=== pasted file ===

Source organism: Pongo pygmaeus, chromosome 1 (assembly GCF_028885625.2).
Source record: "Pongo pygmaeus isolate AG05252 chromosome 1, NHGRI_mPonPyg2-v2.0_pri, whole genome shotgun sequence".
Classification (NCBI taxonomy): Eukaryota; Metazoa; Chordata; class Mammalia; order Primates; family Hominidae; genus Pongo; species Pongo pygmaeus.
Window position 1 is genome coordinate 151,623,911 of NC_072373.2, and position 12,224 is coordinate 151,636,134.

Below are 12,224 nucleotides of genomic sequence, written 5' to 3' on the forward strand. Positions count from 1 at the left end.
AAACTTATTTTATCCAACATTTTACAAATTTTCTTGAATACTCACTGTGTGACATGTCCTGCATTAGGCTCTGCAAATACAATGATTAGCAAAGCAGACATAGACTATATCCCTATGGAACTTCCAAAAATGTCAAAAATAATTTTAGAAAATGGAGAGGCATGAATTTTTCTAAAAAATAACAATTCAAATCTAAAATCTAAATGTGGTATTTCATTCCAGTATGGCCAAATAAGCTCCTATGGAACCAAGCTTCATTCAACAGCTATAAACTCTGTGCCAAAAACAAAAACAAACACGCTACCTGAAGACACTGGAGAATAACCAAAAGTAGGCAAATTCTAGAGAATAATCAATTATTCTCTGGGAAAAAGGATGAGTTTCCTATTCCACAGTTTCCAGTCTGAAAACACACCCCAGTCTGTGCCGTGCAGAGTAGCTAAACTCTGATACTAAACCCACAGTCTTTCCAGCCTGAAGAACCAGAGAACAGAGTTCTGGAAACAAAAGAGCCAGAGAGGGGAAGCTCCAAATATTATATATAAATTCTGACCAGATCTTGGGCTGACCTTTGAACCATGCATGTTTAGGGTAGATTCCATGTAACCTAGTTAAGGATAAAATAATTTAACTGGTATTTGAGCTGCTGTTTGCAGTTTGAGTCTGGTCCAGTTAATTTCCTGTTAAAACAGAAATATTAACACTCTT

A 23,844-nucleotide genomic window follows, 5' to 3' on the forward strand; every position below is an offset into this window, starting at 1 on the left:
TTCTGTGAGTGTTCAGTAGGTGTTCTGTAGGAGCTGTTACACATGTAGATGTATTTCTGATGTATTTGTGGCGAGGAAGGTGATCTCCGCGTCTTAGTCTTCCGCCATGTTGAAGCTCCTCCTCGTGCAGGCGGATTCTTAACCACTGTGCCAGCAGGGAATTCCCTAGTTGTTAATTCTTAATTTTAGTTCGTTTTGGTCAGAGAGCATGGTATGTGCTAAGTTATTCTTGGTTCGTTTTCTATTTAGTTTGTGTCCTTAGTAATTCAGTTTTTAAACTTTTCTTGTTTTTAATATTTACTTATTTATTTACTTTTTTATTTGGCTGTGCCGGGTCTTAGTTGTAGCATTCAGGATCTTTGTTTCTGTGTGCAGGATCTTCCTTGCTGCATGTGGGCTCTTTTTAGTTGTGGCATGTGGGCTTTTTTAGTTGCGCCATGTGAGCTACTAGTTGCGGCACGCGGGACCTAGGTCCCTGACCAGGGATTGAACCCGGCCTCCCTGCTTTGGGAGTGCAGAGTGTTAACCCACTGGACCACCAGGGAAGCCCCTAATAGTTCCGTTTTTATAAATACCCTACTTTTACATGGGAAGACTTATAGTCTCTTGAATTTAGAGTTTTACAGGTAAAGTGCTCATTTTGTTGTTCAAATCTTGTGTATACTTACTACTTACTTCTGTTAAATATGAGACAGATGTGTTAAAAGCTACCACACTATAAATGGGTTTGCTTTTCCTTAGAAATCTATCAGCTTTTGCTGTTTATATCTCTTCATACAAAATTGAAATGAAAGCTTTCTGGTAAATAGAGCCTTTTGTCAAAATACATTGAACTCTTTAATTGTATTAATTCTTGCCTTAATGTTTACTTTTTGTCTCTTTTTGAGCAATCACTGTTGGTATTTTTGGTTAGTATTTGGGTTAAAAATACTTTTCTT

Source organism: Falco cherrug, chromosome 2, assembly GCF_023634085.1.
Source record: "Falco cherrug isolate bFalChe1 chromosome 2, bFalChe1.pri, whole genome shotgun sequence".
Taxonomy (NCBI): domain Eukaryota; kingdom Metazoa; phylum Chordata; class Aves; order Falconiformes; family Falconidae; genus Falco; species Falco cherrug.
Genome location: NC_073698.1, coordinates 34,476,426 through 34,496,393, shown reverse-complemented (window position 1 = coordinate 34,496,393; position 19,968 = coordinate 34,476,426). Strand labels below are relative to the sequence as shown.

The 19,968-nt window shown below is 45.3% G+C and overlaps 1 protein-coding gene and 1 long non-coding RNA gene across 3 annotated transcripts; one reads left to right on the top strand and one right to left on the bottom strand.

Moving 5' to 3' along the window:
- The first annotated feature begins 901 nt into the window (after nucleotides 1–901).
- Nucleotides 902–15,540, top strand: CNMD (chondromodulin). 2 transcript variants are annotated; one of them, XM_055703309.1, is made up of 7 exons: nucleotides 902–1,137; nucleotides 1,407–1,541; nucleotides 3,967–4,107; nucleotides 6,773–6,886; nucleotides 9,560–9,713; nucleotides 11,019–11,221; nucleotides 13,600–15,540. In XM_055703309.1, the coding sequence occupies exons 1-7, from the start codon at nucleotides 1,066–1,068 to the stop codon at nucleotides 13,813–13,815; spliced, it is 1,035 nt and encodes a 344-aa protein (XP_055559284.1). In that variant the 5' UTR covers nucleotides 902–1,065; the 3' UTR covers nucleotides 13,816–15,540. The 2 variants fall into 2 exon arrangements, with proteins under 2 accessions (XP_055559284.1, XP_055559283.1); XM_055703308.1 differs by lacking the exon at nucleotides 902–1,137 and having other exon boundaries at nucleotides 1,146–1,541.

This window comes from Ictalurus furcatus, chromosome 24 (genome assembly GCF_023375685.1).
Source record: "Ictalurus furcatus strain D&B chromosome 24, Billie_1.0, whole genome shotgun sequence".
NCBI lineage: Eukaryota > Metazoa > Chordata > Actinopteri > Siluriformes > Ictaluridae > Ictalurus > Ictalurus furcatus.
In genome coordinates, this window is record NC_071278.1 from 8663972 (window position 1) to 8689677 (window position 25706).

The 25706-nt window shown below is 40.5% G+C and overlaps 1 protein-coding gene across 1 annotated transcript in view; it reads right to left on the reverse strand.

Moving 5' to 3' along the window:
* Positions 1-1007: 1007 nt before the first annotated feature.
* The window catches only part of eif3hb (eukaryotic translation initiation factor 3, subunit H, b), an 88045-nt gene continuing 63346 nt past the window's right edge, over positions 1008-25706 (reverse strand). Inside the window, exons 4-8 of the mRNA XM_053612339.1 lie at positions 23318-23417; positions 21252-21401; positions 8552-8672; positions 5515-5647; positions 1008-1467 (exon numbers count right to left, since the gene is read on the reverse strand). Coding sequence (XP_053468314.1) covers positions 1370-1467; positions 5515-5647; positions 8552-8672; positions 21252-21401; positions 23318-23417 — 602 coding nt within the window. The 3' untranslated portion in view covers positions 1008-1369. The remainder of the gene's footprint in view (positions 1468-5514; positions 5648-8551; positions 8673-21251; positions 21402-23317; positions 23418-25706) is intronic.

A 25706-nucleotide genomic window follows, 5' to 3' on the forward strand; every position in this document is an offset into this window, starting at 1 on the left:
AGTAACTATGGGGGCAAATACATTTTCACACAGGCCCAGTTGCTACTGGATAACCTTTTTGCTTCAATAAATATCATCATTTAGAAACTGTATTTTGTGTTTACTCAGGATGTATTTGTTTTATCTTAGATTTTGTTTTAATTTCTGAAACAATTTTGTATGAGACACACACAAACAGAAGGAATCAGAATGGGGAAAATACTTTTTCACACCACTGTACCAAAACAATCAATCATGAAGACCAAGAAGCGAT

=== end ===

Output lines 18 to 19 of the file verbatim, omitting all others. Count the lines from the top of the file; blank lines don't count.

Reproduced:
Source record: "Ictalurus furcatus strain D&B chromosome 24, Billie_1.0, whole genome shotgun sequence".
NCBI lineage: Eukaryota > Metazoa > Chordata > Actinopteri > Siluriformes > Ictaluridae > Ictalurus > Ictalurus furcatus.